Truck sales also boosted General Motors, with total sales up 12.5% to 251,310. Truck brand GMC led the way, up 23.8%, with Chevrolet up 10.9%, Cadillac 7.8% and Buick 5.0%. Jeep was the star performer, up 39.8% as total FCA U.S. sales rose 13.2% to 194.068. Ram was up 3.8%, Dodge 2.6% and Fiat 1.1%, while Chrysler was down 5.3%.

Nissan North America was up 18.3% to 121,782, with Infiniti up 30.4% and Nissan 17.3%. Hyundai-Kia gained 17.8% to 113,835, with Kia up 22.6% and Hyundai 14.3%. Toyota Motor Co. sales rose 16.2%, with Scion surging 56.7%, Lexus up 15.8% and Toyota 15.1%. American Honda was up 13.1% to 133,750, with Honda up 14.0% and Acura 6.3%.

The Volkswagen brand was up 0.6% despite its diesel scandal, with total U.S. sales for parent Volkswagen AG up 7.3% to 48,016. Porsche shot up 22.7% and Audi gained 16.2%, while Bentley sales dropped 53.0%. Daimler AG sales rose 6.0% to 32,087, with Mercedes-Benz up 6.0% and Smart 0.3%. BMW Group gained 4.1% to 31,117, with Mini up 4.6%, BMW 4.0% and Rolls-Royce 2.2%.

Volvo had another strong month, up 18.4% to 5,527. Mazda sales rose 6.8% to 25,616.

TrueCar was the first to jump in and raise its 2015 sales forecast by 0.2 million to 17.4 million. That would be an all-time record for U.S. light vehicle sales.


The headline from Nielsen for its latest research says “Digital formats are among the most trusted advertising sources despite slow growth.” But if you read down into the data and analysis, you’ll find that it’s not a digital ad format that elicits the most trust among consumers—it’s a traditional media format: television spots. Good old TV advertising is trusted by 63% of the people surveyed in Q1 of this year—and that’s a one percentage point gain from a previous survey in Q1 of 2013. In fact, TV advertising was the only a format to gain in consumer trust over the two-year period.

The best showing for a digital ad format is 48% for online video ads (many of which, we would note, are delivered with TV content)—unchanged from 2013. In fact, several other traditional media ad formats top all of the digital ones in consumer trust: newspaper ads at 60%; magazine ads 58%; billboards 56%; TV program product placements 55%; radio ads 54%; and ads before movies 54%.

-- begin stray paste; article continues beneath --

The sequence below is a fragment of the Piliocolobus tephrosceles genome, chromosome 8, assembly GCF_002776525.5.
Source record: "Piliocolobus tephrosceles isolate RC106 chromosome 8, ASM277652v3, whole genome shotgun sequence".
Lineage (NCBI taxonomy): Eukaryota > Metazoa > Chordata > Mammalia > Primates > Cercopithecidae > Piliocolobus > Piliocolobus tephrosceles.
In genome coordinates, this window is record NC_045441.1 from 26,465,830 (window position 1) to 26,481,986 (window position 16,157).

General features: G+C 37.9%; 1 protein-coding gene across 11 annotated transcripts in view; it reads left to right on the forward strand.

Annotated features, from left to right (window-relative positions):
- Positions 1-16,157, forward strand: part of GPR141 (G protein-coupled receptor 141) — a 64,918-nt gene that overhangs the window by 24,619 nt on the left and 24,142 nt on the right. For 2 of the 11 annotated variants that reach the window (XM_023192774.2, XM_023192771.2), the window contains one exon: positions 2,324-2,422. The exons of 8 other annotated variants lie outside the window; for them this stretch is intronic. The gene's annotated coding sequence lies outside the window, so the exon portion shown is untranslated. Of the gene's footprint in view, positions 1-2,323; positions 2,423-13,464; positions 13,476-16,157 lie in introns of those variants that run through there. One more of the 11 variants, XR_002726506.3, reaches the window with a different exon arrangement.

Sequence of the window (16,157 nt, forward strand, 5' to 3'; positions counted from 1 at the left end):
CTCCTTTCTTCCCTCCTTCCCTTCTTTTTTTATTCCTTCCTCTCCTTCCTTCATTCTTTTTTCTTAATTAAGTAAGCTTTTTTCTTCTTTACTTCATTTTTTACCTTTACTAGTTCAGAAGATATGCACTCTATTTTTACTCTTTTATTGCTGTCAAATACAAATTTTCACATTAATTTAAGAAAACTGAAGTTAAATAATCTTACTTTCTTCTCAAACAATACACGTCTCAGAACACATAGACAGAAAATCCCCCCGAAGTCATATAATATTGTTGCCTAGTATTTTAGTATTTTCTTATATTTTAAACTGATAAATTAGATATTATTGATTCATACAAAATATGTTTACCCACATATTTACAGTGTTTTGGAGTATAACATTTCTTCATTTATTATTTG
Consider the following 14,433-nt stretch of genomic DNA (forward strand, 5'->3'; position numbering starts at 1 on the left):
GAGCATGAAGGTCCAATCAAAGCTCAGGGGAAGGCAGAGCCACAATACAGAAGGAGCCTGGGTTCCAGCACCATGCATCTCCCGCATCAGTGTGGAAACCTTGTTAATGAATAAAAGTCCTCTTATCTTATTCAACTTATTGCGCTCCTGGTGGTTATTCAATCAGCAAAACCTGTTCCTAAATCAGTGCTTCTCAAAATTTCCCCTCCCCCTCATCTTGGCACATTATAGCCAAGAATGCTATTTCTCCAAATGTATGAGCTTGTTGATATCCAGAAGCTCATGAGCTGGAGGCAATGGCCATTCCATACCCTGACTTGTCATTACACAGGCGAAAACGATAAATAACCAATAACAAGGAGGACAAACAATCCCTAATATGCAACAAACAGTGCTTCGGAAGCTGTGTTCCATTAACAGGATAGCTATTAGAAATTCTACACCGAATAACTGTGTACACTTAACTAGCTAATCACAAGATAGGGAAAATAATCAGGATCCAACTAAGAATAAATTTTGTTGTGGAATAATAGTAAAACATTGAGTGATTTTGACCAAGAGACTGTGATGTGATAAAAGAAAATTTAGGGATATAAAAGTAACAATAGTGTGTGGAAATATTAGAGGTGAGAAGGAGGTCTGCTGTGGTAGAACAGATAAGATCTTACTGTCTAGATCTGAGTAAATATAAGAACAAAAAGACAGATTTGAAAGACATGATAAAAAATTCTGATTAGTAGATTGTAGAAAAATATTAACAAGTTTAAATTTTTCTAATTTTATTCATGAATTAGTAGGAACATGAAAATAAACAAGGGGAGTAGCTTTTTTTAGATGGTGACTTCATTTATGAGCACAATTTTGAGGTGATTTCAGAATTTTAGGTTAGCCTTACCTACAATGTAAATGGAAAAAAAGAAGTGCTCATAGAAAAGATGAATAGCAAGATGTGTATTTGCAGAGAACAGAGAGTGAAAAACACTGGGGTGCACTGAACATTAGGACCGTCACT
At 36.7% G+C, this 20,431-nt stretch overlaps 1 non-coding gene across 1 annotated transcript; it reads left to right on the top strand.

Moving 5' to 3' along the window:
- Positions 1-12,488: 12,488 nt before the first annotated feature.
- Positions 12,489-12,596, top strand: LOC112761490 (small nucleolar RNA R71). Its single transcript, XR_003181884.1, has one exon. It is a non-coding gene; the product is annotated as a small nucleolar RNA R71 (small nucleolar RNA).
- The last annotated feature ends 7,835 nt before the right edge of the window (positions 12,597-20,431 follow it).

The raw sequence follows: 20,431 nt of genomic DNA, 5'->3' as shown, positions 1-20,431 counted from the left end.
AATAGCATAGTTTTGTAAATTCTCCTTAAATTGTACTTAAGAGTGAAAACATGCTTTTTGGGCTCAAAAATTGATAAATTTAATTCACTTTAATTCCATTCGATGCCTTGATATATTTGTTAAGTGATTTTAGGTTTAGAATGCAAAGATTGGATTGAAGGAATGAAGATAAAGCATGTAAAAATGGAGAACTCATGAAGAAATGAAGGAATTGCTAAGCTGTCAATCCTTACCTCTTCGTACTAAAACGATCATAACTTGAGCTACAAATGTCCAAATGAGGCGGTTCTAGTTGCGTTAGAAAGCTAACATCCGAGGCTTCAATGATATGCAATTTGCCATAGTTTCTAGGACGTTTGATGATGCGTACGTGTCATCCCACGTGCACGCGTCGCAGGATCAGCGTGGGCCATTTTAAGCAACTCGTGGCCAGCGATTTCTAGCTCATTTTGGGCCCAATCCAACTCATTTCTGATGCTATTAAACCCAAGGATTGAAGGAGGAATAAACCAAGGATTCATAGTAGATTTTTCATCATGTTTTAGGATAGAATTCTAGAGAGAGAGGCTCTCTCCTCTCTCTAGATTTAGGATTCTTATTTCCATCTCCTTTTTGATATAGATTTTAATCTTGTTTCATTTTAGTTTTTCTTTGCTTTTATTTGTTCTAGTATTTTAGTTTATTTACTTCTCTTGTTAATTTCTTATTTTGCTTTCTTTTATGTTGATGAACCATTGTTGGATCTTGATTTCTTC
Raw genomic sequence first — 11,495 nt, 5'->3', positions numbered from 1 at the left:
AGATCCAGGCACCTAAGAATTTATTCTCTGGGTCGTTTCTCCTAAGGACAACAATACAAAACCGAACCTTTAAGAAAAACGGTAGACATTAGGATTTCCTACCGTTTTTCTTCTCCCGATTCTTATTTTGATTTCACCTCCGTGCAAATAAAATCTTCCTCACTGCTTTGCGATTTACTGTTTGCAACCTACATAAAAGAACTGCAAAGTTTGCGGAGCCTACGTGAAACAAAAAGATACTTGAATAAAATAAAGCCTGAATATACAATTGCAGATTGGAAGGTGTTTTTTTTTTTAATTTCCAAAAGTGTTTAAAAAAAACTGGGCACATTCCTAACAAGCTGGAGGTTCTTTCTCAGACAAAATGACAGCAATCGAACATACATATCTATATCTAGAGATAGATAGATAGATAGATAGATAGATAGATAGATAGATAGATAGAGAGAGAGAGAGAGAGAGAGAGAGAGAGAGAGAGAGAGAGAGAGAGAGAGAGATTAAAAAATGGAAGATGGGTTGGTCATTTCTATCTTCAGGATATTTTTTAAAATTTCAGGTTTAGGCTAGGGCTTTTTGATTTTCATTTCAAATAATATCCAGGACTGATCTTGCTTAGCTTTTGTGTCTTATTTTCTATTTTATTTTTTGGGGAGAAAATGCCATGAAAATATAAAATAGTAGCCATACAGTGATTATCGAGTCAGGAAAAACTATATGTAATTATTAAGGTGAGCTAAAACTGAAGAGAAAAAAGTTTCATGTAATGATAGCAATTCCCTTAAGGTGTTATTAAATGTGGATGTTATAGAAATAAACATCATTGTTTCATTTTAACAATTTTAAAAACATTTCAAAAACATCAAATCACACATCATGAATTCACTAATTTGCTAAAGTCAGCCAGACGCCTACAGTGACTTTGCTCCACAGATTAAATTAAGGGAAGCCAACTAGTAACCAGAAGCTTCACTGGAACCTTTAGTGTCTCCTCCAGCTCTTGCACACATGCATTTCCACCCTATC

By comparison, ads served in search engine results were trusted by 47% of the people surveyed by Nielsen; ads on social networks by 46%; ads on mobile devices 43%; online banner ads 42%; and text ads on mobile phones 36%. Of those, trust of banner ads was flat with two years ago and the others were down slightly.

Nielsen noted that Millennials show the highest levels of trust in 18 of 19 advertising formats/channels—including TV, newspapers and magazines.


In a move that surprised many observers, the United Autoworkers Union (UAW) has selected Fiat Chrysler Automobiles US (FCA) as the lead company for creating an industry-standard contract—in other words, the strike target if the union and management can’t come to terms. The UAW’s current contracts with FCA, General Motors and Ford were all set to expire at midnight last night. Whether there was to be an immediate strike likely depended on the progress being achieved in negotiations. The Detroit Free Press noted that a tentative deal with GM as the target company was reached in 2011 two days after the contract deadline—and negotiations had stretched into November back in 2007.

“All three companies are working hard toward a collective bargaining agreement,” said UAW President Dennis Williams in announcing that FCA had been selected as the target. The UAW had previously announced strike authorization votes by its members at all three companies. The UAW had temporarily given up the right to strike Chrysler and GM in 2011 under their bankruptcy reorganizations.